When you have a weight loss goal, it is easy to make it a big goal, like losing 50 pounds. Large goals can be very daunting — especially when you think about the time and total effort it will take to lose that amount of weight. Losing a pound a week is a realistic goal to start. But, that means if the goal is to lose 50 pounds, that would take 50 weeks. That’s a long time — almost 12 months, in fact.
Usually, these plans don’t always go as you expect because life gets in the way. Often, we get delayed in our progress due to life factors outside of our control. Instead of avoiding major life changes like moving or starting a new job, you should begin by setting realistic and incremental goals for yourself. With advice from Holly Gatto and the help of personal training in Pittsburgh, you can start working toward achievable weight loss goals.
There’s nothing wrong with having a big goal—you just need to make sure your goal is realistic. To get started setting a realistic goal, consider the steps it will take to achieve your goal. Then, shift your focus to tackle each step one at a time. After all, in real life if you try to take too many steps at once, you’ll end up falling down the stairs!
Once you’ve outlined the steps it will take for you to achieve your big goal, you need to adjust your mindset to think of each step as it’s own goal. When you begin personal training in Pittsburgh, one of the first steps Holly will walk you through is establishing 5-minute actions. For example, taking the stairs instead of the elevator could be a 5-minute action. Taking a walk on your lunch break could also be a 5-minute action. These examples, or any other small goals you set for yourself that can be easily completed during a regular day, will set you up for success later on in your weight loss journey. As a result of this, you will gain momentum that produces results.
The other advantage of thinking of small goals is that they can help you get back on track after you hit a roadblock. Often when people suffer a setback during an exercise program or while trying to clean up their nutrition, it feels overwhelming to overcome any fitness roadblocks. It is common to feel shame or hopelessness — which is enough for some to throw in the towel. Often, this is something that happens to people who have set lofty goals without considering the steps they need to take in between.
Having a “big goal” is a great thing to think about. You can envision yourself reaching your goal and it can help you stay motivated. However, you only start to build real momentum when you achieve several of those smaller goals. When you are making consistent progress you will be more likely to keep going after the next goal since you’ve already achieved several goals along the way.
An important part of setting small goals is taking inventory of your habits. Habits are defined as a regular tendency or practice, especially one that is difficult to change. If a habit is easy to change, then it isn’t truly a habit.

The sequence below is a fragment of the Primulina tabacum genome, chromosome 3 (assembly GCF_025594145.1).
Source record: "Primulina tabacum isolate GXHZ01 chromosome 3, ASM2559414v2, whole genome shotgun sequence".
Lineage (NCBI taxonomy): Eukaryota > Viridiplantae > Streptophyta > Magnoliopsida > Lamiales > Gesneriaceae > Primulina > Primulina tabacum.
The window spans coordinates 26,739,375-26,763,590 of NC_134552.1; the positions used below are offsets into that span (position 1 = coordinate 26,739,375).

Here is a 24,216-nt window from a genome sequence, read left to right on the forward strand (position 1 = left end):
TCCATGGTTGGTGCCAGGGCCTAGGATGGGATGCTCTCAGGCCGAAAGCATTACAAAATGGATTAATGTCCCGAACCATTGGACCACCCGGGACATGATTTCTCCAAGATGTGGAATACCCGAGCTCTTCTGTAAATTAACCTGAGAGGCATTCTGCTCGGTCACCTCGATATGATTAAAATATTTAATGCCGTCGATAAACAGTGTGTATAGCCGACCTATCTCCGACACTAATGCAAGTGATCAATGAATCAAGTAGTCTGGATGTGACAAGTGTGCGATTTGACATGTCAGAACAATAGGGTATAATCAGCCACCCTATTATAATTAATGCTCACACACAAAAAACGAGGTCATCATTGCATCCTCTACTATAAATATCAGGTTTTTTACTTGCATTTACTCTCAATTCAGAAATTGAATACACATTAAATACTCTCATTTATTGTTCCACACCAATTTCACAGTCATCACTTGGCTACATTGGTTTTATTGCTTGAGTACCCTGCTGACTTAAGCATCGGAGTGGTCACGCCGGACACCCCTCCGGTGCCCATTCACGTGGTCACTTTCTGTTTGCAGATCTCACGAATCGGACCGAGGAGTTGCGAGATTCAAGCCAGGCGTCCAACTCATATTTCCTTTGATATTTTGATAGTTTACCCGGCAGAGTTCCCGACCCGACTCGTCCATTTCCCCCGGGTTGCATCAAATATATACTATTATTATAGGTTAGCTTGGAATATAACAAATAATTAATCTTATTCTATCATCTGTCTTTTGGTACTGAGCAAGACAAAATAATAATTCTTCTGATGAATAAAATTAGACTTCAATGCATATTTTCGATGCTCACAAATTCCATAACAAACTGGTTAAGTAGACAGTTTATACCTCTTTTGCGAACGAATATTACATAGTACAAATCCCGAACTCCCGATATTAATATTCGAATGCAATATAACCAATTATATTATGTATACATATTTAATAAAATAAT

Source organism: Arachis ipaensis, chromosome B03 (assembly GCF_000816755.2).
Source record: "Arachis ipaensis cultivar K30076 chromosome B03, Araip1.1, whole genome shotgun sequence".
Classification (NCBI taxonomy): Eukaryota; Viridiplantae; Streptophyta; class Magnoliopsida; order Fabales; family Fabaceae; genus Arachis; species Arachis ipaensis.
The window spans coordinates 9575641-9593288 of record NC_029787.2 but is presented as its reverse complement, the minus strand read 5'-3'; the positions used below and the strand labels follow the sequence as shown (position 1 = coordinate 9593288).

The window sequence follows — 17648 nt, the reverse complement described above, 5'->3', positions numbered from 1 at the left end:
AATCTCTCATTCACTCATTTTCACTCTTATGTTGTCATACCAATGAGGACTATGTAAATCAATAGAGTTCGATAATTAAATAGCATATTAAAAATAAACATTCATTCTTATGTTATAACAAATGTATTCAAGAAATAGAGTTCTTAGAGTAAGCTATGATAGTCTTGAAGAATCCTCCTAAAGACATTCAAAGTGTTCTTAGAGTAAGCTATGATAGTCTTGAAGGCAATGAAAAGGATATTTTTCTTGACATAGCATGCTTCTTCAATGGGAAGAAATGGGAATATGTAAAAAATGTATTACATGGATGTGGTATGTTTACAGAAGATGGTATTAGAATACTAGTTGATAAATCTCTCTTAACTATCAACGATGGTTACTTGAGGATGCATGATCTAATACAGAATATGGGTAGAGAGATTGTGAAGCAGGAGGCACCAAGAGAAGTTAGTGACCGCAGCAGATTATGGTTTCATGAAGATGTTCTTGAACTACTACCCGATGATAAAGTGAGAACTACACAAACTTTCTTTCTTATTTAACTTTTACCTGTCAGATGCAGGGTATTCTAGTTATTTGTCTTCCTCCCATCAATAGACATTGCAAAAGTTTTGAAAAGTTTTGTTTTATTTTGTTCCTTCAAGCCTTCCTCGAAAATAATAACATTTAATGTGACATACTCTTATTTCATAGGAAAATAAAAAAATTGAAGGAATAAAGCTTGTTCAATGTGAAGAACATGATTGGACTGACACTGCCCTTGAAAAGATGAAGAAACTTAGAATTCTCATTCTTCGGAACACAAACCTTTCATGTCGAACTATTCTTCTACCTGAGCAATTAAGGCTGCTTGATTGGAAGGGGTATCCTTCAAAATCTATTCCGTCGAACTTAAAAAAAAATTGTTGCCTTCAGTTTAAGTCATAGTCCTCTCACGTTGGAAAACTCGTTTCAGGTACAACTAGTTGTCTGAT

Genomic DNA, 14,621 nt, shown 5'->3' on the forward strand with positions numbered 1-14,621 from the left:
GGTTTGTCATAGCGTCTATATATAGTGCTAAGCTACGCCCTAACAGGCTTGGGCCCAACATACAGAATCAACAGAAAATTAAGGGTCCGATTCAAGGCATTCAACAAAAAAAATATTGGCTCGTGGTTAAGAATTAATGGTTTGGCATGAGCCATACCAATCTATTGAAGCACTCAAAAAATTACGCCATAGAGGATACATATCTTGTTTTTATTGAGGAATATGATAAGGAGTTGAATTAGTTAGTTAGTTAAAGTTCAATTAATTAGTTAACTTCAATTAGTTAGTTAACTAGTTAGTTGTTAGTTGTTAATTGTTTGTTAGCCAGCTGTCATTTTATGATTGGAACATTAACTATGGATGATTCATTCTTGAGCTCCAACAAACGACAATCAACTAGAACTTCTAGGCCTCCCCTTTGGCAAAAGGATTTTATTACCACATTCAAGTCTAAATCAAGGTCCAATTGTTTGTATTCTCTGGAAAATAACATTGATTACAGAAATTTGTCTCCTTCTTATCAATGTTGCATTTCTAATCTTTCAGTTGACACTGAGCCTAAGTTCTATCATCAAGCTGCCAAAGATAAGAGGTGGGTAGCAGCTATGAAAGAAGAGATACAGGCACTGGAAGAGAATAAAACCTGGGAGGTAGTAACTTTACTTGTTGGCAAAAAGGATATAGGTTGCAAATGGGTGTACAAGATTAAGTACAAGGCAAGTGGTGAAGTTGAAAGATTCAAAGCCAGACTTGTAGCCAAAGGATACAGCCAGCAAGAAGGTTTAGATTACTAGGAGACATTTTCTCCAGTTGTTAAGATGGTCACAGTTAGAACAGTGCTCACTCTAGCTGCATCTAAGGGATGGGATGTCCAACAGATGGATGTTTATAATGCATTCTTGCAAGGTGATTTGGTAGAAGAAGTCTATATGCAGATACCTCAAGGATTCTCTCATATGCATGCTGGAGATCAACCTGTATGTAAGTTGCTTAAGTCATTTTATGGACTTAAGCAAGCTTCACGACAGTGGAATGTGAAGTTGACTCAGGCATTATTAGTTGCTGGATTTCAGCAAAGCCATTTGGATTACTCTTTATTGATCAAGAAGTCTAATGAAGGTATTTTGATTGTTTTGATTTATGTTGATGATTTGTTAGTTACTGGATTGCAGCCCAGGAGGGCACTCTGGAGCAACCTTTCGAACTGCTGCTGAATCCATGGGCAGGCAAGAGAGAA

When taking inventory of your habits, take time to look at each habit one by one. Consider possible triggers throughout your day that might lead you to these negative habits. What was going on at that time? What were your thoughts? Were you stressed? Were you worrying about something? These are the kinds of situations that can lead to setbacks in your weight loss journey.
When you notice these thoughts, the key is to change your behavior once they come up. For example, if negative thoughts make you want to skip a workout, you need to make a change in your behavior to stay on track despite negative thought patterns.
Changing your behavior like this is not easy. So, what do you do if you are having a hard time trying to change that behavior? Think like a sculptor who is slowly chipping away at a piece of marble. The sculptor chips away small pieces of marble over a long period of time. Eventually the sculpture takes shape and is complete after months of work.
How does the story of a sculptor relate to changing your negative habits? You can “chip away” at changing your behavior by implementing a 5-minute action instead of your previous habitual reaction.
Now that we’ve gone over how to identify and change your behavior, it’s time to find out how you can ensure that these habits are consistent. Only by implementing these changes can you reach your incremental and end goals. If the initial 5-minute action isn’t working for you, then it is time to try something new. It will take time to find the right behavior and make permanent changes, so you need to keep trying.
Remember, one small action is a move in the right direction. As you progress, it is beneficial to jot down your thoughts in a journal. That way you can keep track of your thoughts and feelings as you get fit. Journaling helps you think more clearly and you can also use your entries to hold yourself accountable to your end goal.
The Health Habits Guideline can help you get started on this process by getting you to think about your thoughts, feelings, and emotions that cause behavior patterns. With personal training in Pittsburgh and a health coaching plan, you’ll get in touch with your body and learn how to stay on track with your health goals. Ready to get started? Get in touch with Holly Gatto Fitness or download the free Health Habits Guideline to start working towards your fitness goals today!
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